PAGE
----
2013 brought several key pronouncements from respected medical umbrella groups. November brought the sweeping American Heart Association/American College of Cardiology guidelines addressing prevention of heart disease through risk determination and aggressive medical and lifestlye treatment. It’s becoming clear that statins like Lipitor and Crestor can slash the chances of a stroke or first or second heart attack in those of us who may have what were previously labeled “acceptable” (HDL under 200 and LDL under 130) if other factors put us at risk. The bottom line is that if you’re over 40 and are significantly overweight, have high blood pressure or diabetes, there’s a good chance that taking a cheap statin can help you avoid a heart attack or stroke, EVEN IF you have “normal” cholesterol levels. This makes sense given what we know about statins….they do far more than just lower cholesterol. By reducing vessel damaging and plaque promoting inflammation, it’s less likely plaques will grow and eventually rupture causing a downstream clot with blockage to the vital heart muscle or brain. There’s been a lot of bad press about the side effects of statins, most notably muscle aches, headaches or fatigue (and in rare cases liver or muscle damage), but the evidence on their strong and positive effects on cardiovascular disease are indisuputable. And better yet, taking 100-200 mg of Enzymy CoQ10 can help avoid the aching in many cases. So yes, we should always recruit lifestyle changes like diet…a healthy Mediterranean/Paleo hybrid is our choice…along with exercise, good sleep hygiene and stress reduction, if your doc says the scales of risk place you in a pro-statin category, consider it strongly.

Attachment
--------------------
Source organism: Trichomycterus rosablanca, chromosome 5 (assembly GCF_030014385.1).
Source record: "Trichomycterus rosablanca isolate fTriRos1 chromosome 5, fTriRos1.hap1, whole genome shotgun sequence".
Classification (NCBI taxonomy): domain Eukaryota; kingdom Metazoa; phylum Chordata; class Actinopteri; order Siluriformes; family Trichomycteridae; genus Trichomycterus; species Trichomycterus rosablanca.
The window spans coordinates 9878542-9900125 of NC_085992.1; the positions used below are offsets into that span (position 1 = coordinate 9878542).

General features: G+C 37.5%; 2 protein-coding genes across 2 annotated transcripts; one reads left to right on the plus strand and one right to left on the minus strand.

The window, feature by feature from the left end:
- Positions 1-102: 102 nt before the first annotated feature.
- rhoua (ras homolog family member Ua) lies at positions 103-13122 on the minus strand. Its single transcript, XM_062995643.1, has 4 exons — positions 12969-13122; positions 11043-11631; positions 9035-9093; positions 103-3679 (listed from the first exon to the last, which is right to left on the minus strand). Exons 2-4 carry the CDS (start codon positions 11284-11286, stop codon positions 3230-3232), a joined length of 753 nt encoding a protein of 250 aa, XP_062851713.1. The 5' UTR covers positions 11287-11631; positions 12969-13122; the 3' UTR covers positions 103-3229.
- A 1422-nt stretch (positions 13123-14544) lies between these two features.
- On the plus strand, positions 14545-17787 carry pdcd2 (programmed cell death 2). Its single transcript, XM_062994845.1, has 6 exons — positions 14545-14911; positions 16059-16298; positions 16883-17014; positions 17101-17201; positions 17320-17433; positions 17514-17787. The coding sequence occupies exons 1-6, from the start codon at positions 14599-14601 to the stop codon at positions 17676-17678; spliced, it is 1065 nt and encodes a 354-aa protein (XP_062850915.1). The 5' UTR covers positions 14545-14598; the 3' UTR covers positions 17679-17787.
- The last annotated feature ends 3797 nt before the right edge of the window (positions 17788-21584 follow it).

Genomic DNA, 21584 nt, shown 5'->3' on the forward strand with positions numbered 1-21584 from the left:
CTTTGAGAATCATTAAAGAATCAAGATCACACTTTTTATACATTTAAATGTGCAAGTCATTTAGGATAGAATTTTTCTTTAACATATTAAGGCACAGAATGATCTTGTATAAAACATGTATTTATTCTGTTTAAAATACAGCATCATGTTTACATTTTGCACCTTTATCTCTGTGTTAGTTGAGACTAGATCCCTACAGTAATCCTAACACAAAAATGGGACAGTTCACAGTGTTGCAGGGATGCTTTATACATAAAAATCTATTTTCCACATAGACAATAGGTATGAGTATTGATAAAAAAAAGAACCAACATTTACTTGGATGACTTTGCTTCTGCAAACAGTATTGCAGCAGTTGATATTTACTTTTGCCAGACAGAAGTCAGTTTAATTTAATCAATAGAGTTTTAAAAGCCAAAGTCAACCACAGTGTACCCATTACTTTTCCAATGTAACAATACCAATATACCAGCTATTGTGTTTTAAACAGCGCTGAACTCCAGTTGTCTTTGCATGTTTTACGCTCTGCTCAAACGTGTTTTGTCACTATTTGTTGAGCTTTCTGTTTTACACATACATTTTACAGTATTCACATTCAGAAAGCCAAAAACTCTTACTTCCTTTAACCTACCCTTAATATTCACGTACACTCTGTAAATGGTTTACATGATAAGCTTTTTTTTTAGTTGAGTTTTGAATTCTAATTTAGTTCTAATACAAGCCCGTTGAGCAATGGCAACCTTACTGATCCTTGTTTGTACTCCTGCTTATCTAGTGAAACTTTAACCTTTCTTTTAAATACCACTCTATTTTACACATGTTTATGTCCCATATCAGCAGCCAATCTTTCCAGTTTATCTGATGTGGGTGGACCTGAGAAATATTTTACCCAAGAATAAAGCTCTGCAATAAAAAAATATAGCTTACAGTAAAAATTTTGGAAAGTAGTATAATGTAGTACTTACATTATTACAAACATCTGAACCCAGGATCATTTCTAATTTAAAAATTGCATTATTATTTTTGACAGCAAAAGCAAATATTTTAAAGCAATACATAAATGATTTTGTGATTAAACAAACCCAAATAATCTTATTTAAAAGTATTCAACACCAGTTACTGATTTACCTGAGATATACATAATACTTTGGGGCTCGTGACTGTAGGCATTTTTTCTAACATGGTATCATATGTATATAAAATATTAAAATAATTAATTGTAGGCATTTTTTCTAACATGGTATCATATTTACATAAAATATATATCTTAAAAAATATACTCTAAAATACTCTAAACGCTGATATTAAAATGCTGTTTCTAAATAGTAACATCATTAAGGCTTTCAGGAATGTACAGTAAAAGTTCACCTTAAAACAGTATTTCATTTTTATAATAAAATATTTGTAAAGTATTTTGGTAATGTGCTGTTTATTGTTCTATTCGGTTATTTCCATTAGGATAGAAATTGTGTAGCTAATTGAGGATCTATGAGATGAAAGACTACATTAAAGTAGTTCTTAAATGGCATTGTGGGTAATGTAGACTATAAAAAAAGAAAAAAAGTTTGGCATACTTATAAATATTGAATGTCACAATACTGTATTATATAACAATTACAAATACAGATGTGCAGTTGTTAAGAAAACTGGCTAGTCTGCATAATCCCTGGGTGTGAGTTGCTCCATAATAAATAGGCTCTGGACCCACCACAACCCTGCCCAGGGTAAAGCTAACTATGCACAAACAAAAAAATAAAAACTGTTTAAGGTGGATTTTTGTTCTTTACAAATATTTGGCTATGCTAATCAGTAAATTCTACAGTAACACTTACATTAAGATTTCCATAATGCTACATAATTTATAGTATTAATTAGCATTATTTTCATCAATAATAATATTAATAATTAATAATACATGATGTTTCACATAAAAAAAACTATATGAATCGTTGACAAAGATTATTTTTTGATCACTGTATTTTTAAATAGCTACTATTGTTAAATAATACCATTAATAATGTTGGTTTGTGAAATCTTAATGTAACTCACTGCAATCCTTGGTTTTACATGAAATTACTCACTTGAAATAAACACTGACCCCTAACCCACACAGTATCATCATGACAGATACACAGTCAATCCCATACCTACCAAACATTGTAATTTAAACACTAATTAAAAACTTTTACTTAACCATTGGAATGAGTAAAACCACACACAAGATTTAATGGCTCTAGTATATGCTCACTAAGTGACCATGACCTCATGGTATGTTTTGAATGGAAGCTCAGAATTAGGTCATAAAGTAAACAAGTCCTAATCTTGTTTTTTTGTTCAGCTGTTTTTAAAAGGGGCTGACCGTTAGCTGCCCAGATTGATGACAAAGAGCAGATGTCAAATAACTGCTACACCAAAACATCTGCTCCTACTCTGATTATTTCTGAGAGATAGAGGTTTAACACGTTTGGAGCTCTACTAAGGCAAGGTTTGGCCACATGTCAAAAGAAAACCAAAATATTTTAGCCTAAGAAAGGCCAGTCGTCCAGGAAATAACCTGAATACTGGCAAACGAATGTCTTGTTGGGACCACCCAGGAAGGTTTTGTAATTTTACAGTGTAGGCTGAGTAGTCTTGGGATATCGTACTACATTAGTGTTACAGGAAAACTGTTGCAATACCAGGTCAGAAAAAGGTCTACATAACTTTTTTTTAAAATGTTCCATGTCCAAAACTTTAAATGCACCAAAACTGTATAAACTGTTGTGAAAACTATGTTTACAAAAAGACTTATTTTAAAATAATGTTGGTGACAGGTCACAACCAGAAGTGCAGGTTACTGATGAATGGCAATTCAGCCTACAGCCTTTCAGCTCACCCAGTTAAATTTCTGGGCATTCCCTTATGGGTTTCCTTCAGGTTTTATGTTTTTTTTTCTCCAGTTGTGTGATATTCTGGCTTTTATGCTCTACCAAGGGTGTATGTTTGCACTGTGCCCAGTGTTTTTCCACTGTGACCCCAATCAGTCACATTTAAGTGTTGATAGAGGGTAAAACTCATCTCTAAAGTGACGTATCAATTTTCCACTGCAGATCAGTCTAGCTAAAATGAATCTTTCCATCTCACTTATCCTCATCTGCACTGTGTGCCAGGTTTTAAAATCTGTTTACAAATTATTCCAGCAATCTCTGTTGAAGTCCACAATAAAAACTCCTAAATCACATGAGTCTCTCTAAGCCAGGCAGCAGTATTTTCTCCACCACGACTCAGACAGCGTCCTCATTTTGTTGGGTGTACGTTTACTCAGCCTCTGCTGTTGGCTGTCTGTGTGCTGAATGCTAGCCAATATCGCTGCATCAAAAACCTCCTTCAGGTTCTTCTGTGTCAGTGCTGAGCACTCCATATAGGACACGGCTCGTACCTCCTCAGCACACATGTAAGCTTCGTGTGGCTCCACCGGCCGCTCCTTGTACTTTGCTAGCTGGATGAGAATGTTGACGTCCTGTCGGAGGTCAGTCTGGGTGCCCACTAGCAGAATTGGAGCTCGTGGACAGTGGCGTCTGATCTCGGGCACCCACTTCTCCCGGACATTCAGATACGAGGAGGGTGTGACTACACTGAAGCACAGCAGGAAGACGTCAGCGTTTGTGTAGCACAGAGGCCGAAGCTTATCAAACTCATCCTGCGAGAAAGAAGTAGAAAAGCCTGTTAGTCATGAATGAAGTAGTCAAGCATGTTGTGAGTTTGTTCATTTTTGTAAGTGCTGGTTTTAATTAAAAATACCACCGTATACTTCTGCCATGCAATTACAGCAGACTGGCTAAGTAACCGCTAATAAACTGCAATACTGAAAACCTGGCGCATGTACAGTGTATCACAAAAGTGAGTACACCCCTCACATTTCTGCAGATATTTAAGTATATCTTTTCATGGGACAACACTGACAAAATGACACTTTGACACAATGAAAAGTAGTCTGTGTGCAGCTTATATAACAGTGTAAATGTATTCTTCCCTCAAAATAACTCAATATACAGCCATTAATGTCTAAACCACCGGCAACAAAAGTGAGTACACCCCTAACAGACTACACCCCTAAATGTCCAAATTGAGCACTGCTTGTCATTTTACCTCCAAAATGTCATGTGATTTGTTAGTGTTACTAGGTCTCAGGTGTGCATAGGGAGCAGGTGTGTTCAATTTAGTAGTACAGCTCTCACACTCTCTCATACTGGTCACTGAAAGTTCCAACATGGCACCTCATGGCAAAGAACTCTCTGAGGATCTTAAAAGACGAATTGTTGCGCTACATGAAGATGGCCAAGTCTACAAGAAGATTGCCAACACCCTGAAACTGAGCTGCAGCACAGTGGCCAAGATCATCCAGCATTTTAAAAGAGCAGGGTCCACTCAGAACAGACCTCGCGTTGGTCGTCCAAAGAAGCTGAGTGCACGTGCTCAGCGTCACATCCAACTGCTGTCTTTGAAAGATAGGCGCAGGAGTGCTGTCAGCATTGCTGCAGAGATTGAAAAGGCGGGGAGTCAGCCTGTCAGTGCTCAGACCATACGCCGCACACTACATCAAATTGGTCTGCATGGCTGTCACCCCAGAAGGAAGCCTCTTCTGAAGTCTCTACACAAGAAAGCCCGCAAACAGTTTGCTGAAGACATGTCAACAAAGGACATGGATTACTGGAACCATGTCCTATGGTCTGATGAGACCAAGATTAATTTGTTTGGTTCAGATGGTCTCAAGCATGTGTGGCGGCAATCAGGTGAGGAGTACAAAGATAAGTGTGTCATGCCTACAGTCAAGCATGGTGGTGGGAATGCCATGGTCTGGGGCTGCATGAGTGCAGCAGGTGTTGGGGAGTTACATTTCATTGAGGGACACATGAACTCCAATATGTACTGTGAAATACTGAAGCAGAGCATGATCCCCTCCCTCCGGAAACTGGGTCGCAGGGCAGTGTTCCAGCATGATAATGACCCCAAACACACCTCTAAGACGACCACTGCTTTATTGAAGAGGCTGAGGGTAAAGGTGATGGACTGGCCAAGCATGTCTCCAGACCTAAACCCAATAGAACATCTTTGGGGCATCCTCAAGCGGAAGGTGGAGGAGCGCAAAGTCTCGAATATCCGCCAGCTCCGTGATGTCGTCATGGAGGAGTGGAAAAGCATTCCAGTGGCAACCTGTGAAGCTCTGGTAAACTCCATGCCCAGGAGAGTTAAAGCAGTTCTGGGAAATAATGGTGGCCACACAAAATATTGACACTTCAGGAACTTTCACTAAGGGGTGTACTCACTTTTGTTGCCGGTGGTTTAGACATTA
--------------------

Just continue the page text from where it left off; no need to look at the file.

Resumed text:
Last year also saw the flare of infectious diseases like measles and mumps here and across the pond. Lingering and unfounded fear of Autism risks…have been driving more people to nix immunizations like MMR for their kids…and the payoff is sporadic outbreaks in partially immunized communities. Sadly, polio reared its head in Syria, where the carnage of a civil war takes a toll on the most vulnerable who aren’t getting this effective vaccine.
Finally, the Affordable Care Act (the most recent rhetorical label used by proponents who have abandoned “Obamacare” as it stumbles big time) got off to a horrific start. The website looked like something I programmed, and that’s only the beginning. Unintended consequences on voters’ pocketbooks, access to THEIR doctors/hospitals, and economy-damaging wealth transfers are cooked in the law’s infrastructure, leading to one after another Administrative improvisation designed to delay or blunt the agony that is unfolding. Stay tuned, this will continue to be THE story, politically and economically, in 2014. I’ll fill you in on my predictions for its fate and other trends in medicine and health next post.
Here’s to a rollicking, robust and inspiring New Year to you and yours!